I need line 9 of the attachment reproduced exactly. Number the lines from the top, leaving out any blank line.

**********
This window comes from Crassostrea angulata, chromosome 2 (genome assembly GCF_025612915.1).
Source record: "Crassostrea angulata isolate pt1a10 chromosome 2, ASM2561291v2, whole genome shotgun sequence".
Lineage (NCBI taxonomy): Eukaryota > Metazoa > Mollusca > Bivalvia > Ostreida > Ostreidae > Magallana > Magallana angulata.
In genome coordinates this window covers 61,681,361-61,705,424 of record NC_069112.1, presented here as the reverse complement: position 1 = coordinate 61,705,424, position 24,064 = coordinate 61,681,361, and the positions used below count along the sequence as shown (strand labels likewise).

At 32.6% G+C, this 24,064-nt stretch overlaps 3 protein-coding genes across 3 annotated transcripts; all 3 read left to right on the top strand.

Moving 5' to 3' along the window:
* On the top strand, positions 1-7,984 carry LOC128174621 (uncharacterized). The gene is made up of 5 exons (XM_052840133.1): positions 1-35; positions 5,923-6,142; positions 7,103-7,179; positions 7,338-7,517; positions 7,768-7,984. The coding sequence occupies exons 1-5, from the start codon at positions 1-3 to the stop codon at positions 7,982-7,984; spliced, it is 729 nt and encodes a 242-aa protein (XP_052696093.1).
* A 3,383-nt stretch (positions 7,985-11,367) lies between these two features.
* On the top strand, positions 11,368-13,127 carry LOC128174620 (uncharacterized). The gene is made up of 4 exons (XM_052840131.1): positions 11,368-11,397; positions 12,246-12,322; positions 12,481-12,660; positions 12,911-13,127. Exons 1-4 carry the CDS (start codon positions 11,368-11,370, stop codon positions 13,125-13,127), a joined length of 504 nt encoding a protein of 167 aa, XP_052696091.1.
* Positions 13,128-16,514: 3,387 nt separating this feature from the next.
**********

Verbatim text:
* On the top strand, positions 11,368-13,127 carry LOC128174620 (uncharacterized). The gene is made up of 4 exons (XM_052840131.1): positions 11,368-11,397; positions 12,246-12,322; positions 12,481-12,660; positions 12,911-13,127. Exons 1-4 carry the CDS (start codon positions 11,368-11,370, stop codon positions 13,125-13,127), a joined length of 504 nt encoding a protein of 167 aa, XP_052696091.1.